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The Lost Pyramids of Caral

   2002    History
The magnificent ancient city of pyramids at Caral in Peru is a thousand years older than the earliest known civilisation in the Americas and, at 2,627 BC, is as old as the pyramids of Egypt. Many now believe it is the fabled missing link of archaeology - a 'mother city'. If so, then these extraordinary findings could finally answer one of the great questions of archaeology: why did humans become civilised?" For over a century, archaeologists have been searching for what they call a mother city. Civilisation began in only six areas of the world: Egypt, Mesopotamia, India, China, Peru and Central America. In each of these regions people moved from small family units to build cities of thousands of people. They crossed the historic divide, one of the great moments in human history. Why? To find the answer archaeologists needed to find a mother city - the first stage of city-building. Caral, is so much older than anything else in South America that it is a clear candidate to be the mother city. It also is in pristine condition. Nothing has been built on it at all. Instead laid out before the world is an elaborate complex of pyramids, temples, an amphitheatre and ordinary houses. Scientists developed a number of theories. Some said it was because of the development of trade, others that it was irrigation. Some even today believe it was all because of aliens. Gradually an uneasy consensus emerged. The key force common to all civilisations was warfare. Crucially, there is not the faintest trace of warfare at Caral; no battlements, no weapons, no mutilated bodies. Instead, Ruth's findings suggest it was a gentle society, built on commerce and pleasure. In one of the pyramids they uncovered beautiful flutes made from condor and pelican bones. They have also found evidence of a culture that took drugs and perhaps aphrodisiacs. Most stunning of all, they have found the remains of a baby, lovingly wrapped and buried with a precious necklace made of stone beads.

Unlocking the Great Pyramid

   2008    History
When ancient architects completed construction on the Great Pyramid at Giza, they left behind the greatest riddle of the engineering world—how did builders lift limestone blocks weighing an average of two and a half tons 480 feet up onto the top of the Pyramid? For centuries, adventurers and Egyptologists have crawled through every passageway and chamber of the Pyramid, measuring and collecting data in an attempt to determine how it was built. For the first time, a revolutionary theory argues that the answer may be inside the Pyramid. Architect Jean-Pierre Houdin and Egyptologist Bob Brier use 3-D software to unlock the secret.

Do You Know What Time It Is

   2008    Science
Particle physicist Prof. Brian Cox asks, 'What time is it?' It's a simple question and it sounds like it has a simple answer. But do we really know what it is that we're asking? Brian visits the ancient Mayan pyramids in Mexico where the Maya built temples to time. He finds out that a day is never 24 hours and meets Earth's very own Director of Time. He journeys to the beginning of time, and goes beyond within the realms of string theory, and explores the very limit of time. He discovers that we not only travel through time at the speed of light, but the experience we feel as the passing of time could be an illusion.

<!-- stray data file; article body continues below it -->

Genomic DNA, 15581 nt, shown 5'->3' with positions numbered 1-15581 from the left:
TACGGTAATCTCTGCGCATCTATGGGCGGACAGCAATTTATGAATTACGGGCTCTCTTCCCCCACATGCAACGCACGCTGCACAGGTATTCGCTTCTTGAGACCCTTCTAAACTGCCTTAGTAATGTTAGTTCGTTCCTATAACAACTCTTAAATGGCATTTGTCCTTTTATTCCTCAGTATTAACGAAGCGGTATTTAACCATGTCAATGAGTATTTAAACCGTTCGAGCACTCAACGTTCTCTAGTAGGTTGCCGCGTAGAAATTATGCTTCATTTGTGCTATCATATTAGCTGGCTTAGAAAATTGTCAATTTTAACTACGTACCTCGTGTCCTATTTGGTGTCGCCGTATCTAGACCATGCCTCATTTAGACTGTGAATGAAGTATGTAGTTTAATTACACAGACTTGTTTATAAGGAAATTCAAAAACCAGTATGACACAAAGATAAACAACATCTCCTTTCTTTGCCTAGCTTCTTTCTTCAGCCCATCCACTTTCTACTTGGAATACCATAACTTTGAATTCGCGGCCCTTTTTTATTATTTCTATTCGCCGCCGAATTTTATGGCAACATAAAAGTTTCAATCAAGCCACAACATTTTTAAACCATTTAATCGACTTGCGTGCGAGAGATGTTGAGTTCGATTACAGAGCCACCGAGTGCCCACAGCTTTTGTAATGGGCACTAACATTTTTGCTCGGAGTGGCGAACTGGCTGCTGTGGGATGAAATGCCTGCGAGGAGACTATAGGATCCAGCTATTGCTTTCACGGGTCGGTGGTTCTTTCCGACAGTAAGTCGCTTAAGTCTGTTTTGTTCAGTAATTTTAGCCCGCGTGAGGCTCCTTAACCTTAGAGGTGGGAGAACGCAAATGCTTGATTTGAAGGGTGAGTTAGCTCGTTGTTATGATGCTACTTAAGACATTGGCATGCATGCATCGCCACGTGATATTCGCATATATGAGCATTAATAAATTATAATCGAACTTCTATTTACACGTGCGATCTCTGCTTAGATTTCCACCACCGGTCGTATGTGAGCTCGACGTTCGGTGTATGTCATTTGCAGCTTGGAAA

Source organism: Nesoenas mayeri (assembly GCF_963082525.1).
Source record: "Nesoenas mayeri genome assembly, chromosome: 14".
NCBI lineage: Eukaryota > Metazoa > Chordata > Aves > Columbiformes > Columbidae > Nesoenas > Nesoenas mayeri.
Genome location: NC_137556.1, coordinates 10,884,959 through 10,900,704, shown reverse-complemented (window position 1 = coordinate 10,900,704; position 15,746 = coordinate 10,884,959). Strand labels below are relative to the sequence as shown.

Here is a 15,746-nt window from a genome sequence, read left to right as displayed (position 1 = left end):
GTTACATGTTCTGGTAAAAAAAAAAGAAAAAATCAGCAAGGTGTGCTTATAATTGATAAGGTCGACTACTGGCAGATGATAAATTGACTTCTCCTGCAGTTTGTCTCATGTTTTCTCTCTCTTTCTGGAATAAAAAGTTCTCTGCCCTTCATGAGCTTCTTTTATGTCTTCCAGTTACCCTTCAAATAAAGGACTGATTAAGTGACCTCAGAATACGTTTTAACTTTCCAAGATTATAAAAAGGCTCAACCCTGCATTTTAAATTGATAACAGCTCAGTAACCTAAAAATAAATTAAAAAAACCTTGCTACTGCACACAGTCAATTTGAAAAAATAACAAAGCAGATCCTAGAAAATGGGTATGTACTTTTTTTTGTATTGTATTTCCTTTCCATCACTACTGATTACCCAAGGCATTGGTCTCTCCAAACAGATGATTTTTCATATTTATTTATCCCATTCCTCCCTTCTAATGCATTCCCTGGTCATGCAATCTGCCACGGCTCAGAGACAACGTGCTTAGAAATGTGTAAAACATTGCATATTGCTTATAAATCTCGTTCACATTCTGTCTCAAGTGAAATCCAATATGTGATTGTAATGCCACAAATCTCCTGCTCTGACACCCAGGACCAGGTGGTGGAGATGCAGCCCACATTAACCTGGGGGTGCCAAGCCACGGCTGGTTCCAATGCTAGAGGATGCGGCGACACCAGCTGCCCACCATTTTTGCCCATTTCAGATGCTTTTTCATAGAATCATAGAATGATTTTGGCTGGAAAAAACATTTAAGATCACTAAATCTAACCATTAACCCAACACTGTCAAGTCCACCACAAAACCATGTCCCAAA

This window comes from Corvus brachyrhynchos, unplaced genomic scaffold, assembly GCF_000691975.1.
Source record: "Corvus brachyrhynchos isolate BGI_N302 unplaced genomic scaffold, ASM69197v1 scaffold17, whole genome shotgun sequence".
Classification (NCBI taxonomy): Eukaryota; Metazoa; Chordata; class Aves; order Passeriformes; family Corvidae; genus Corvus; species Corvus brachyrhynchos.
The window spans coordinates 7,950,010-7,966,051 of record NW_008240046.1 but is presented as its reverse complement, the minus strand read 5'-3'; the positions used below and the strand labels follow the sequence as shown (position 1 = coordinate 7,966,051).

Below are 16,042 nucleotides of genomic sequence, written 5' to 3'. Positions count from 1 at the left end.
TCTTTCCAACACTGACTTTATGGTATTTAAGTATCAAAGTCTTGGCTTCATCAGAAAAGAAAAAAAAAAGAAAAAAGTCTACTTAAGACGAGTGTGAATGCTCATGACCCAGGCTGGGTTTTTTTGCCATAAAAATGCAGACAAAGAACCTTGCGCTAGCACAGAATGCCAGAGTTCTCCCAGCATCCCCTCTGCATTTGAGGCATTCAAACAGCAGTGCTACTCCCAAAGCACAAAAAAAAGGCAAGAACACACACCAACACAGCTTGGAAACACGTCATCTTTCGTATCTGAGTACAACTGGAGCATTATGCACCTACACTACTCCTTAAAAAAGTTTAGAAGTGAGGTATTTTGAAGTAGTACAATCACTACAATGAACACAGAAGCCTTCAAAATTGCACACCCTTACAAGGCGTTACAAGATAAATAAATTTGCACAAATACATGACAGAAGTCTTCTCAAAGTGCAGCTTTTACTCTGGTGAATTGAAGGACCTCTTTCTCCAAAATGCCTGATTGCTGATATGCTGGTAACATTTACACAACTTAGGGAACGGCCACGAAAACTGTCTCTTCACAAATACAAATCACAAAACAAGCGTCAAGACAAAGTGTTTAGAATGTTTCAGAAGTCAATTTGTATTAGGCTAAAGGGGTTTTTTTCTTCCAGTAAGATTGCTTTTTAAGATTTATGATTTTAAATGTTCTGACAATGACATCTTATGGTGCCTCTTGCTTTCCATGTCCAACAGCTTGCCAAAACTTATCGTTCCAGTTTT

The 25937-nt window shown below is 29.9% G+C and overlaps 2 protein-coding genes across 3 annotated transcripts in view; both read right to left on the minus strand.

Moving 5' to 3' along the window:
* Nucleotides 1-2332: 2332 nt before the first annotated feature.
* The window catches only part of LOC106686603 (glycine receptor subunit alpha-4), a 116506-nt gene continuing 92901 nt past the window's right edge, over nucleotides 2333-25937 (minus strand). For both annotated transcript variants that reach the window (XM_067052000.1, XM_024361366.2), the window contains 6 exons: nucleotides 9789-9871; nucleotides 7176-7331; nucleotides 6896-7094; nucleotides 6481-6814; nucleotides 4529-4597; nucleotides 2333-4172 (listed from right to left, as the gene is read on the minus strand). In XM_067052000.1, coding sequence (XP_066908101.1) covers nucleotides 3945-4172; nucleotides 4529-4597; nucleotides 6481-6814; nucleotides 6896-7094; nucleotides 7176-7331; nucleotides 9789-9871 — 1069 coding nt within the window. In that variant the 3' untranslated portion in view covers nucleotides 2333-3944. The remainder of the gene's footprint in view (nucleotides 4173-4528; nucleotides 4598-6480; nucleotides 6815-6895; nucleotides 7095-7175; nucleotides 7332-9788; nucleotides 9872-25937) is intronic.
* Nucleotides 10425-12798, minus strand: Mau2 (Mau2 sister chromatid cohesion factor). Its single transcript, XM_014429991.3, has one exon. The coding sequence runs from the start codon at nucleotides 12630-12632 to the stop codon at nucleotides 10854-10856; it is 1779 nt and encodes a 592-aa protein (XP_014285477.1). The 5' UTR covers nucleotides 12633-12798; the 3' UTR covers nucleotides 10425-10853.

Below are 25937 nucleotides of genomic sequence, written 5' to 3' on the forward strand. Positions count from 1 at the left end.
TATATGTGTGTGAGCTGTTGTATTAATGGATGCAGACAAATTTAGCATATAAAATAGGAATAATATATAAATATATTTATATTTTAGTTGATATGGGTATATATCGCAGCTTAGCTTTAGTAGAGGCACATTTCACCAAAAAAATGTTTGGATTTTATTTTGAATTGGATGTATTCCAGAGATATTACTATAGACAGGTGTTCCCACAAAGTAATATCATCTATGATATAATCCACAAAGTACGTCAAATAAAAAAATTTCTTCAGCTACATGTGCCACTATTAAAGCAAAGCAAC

The Lost Gardens of Babylon

   2014    History
Of the Seven Wonders of the Ancient World, the Hanging Garden of Babylon is the most elusive of these constructions of classical antiquity. While traces have been found of the Great Pyramid of Gaza, the Temple of Artemis at Ephesus, the Statue of Zeus at Olympia, the Mausoleum of Halicarnassus, the Colossus of Rhodes and the Lighthouse of Alexandria, centuries of digging have turned up nothing about the lost gardens of Babylon – until now.
Why, in the nearly 3,000 years since the gardens were presumably built, has no archeological evidence ever been found to support their existence? Is the Hanging Garden of Babylon a myth or a mystery to be solved?
Travel with Dr. Stephanie Dalley of Oxford University’s Oriental Institute and author of The Mystery of the Hanging Garden of Babylon, to one of the most dangerous places on earth, as she sets out to answer these questions and prove not only that the gardens did exist, but also identify where they most likely were located, describe what they looked like and explain how they were constructed.
Series: Secrets of the Dead

Seasonal Forests

   2007    Nature
The Taiga forest, on the edge of the Arctic, is a silent world of stunted conifers. The trees may be small but filming from the air reveals its true scale. A third of all trees on Earth grow here and during the short summer they produce enough oxygen to change the atmosphere. In California General Sherman, a giant sequoia, is the largest living thing on the planet, ten times the size of a blue whale. The oldest organisms alive are bristlecone pines. At more than 4,000 years old they pre-date the pyramids. But the baobab forests of Madagascar are perhaps the strangest of all.
Series: Planet Earth
The Wehrmacht
The Wehrmacht

   2007    History
The Making of the Mob
The Making of the Mob

   2016    History
Galapagos with David Attenborough
Galapagos with David Attenborough

   2013    Nature
Human Universe
Human Universe

   2014    History
Art of Eternity
Art of Eternity

   2007    Art
Enemies of Reason
Enemies of Reason

      Medicine
A History of Christianity
A History of Christianity

   2011    History
The Germanic Tribes
The Germanic Tribes

   2007    History